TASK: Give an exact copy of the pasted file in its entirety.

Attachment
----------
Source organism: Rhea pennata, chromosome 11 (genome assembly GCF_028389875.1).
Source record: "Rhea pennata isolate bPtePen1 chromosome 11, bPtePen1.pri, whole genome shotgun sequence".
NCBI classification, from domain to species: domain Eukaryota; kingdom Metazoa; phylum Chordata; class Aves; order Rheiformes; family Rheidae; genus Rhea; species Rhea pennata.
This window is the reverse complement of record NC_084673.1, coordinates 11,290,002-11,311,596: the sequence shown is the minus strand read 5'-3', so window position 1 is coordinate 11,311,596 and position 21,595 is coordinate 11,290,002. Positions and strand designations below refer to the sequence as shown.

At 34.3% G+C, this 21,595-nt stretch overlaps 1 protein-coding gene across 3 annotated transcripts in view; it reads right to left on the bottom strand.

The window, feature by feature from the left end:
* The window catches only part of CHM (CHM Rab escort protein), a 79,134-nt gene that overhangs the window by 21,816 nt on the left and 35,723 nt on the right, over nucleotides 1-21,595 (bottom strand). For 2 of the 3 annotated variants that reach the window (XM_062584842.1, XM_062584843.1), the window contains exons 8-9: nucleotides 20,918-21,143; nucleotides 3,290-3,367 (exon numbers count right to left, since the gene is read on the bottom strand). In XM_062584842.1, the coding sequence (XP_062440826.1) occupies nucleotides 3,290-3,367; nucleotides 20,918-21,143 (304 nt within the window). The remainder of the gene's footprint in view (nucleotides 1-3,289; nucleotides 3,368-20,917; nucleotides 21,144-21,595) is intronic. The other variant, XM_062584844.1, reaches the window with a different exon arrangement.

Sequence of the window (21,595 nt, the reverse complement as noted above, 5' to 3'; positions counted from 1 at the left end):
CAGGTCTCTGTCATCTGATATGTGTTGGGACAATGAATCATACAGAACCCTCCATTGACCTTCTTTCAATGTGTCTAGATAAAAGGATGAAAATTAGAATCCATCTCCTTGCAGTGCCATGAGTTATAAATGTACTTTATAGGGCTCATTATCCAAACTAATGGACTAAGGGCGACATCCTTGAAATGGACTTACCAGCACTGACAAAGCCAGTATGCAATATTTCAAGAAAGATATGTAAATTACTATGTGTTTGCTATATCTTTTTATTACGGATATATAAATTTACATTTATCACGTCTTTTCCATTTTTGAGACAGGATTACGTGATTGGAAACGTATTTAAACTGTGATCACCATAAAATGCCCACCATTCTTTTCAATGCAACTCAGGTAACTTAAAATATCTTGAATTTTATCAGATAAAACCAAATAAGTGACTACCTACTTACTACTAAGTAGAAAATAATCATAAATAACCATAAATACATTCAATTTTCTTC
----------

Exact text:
Source organism: Rhea pennata, chromosome 11 (genome assembly GCF_028389875.1).
Source record: "Rhea pennata isolate bPtePen1 chromosome 11, bPtePen1.pri, whole genome shotgun sequence".
NCBI classification, from domain to species: domain Eukaryota; kingdom Metazoa; phylum Chordata; class Aves; order Rheiformes; family Rheidae; genus Rhea; species Rhea pennata.
This window is the reverse complement of record NC_084673.1, coordinates 11,290,002-11,311,596: the sequence shown is the minus strand read 5'-3', so window position 1 is coordinate 11,311,596 and position 21,595 is coordinate 11,290,002. Positions and strand designations below refer to the sequence as shown.

At 34.3% G+C, this 21,595-nt stretch overlaps 1 protein-coding gene across 3 annotated transcripts in view; it reads right to left on the bottom strand.

The window, feature by feature from the left end:
* The window catches only part of CHM (CHM Rab escort protein), a 79,134-nt gene that overhangs the window by 21,816 nt on the left and 35,723 nt on the right, over nucleotides 1-21,595 (bottom strand). For 2 of the 3 annotated variants that reach the window (XM_062584842.1, XM_062584843.1), the window contains exons 8-9: nucleotides 20,918-21,143; nucleotides 3,290-3,367 (exon numbers count right to left, since the gene is read on the bottom strand). In XM_062584842.1, the coding sequence (XP_062440826.1) occupies nucleotides 3,290-3,367; nucleotides 20,918-21,143 (304 nt within the window). The remainder of the gene's footprint in view (nucleotides 1-3,289; nucleotides 3,368-20,917; nucleotides 21,144-21,595) is intronic. The other variant, XM_062584844.1, reaches the window with a different exon arrangement.

Sequence of the window (21,595 nt, the reverse complement as noted above, 5' to 3'; positions counted from 1 at the left end):
CAGGTCTCTGTCATCTGATATGTGTTGGGACAATGAATCATACAGAACCCTCCATTGACCTTCTTTCAATGTGTCTAGATAAAAGGATGAAAATTAGAATCCATCTCCTTGCAGTGCCATGAGTTATAAATGTACTTTATAGGGCTCATTATCCAAACTAATGGACTAAGGGCGACATCCTTGAAATGGACTTACCAGCACTGACAAAGCCAGTATGCAATATTTCAAGAAAGATATGTAAATTACTATGTGTTTGCTATATCTTTTTATTACGGATATATAAATTTACATTTATCACGTCTTTTCCATTTTTGAGACAGGATTACGTGATTGGAAACGTATTTAAACTGTGATCACCATAAAATGCCCACCATTCTTTTCAATGCAACTCAGGTAACTTAAAATATCTTGAATTTTATCAGATAAAACCAAATAAGTGACTACCTACTTACTACTAAGTAGAAAATAATCATAAATAACCATAAATACATTCAATTTTCTTC